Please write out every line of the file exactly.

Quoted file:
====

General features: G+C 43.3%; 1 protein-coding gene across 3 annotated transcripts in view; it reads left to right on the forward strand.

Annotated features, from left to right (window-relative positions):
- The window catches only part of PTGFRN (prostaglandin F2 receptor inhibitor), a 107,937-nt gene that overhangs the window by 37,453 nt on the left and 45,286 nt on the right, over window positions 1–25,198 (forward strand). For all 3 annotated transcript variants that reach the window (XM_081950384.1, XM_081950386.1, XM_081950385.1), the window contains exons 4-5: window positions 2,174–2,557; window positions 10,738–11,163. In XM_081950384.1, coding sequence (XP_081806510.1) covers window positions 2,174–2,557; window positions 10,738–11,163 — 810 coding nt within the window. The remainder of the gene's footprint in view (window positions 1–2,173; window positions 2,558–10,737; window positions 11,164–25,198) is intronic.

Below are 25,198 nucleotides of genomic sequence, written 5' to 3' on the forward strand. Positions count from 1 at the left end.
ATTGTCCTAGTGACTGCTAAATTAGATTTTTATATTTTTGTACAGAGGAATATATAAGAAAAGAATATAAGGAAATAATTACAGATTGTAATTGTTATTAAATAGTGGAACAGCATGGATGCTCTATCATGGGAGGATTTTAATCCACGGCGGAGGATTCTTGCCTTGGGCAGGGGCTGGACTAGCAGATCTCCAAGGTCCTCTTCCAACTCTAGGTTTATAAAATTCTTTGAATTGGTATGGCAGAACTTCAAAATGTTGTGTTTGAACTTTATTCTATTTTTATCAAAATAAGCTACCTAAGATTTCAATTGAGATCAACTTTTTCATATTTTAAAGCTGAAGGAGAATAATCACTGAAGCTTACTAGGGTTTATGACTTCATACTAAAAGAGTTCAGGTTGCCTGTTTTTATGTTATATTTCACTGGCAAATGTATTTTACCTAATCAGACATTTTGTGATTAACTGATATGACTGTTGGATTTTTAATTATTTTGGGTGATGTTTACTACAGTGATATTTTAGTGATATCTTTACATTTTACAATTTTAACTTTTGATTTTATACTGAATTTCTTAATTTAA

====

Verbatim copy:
General features: G+C 43.3%; 1 protein-coding gene across 3 annotated transcripts in view; it reads left to right on the forward strand.

Annotated features, from left to right (window-relative positions):
- The window catches only part of PTGFRN (prostaglandin F2 receptor inhibitor), a 107,937-nt gene that overhangs the window by 37,453 nt on the left and 45,286 nt on the right, over window positions 1–25,198 (forward strand). For all 3 annotated transcript variants that reach the window (XM_081950384.1, XM_081950386.1, XM_081950385.1), the window contains exons 4-5: window positions 2,174–2,557; window positions 10,738–11,163. In XM_081950384.1, coding sequence (XP_081806510.1) covers window positions 2,174–2,557; window positions 10,738–11,163 — 810 coding nt within the window. The remainder of the gene's footprint in view (window positions 1–2,173; window positions 2,558–10,737; window positions 11,164–25,198) is intronic.

Below are 25,198 nucleotides of genomic sequence, written 5' to 3' on the forward strand. Positions count from 1 at the left end.
ATTGTCCTAGTGACTGCTAAATTAGATTTTTATATTTTTGTACAGAGGAATATATAAGAAAAGAATATAAGGAAATAATTACAGATTGTAATTGTTATTAAATAGTGGAACAGCATGGATGCTCTATCATGGGAGGATTTTAATCCACGGCGGAGGATTCTTGCCTTGGGCAGGGGCTGGACTAGCAGATCTCCAAGGTCCTCTTCCAACTCTAGGTTTATAAAATTCTTTGAATTGGTATGGCAGAACTTCAAAATGTTGTGTTTGAACTTTATTCTATTTTTATCAAAATAAGCTACCTAAGATTTCAATTGAGATCAACTTTTTCATATTTTAAAGCTGAAGGAGAATAATCACTGAAGCTTACTAGGGTTTATGACTTCATACTAAAAGAGTTCAGGTTGCCTGTTTTTATGTTATATTTCACTGGCAAATGTATTTTACCTAATCAGACATTTTGTGATTAACTGATATGACTGTTGGATTTTTAATTATTTTGGGTGATGTTTACTACAGTGATATTTTAGTGATATCTTTACATTTTACAATTTTAACTTTTGATTTTATACTGAATTTCTTAATTTAA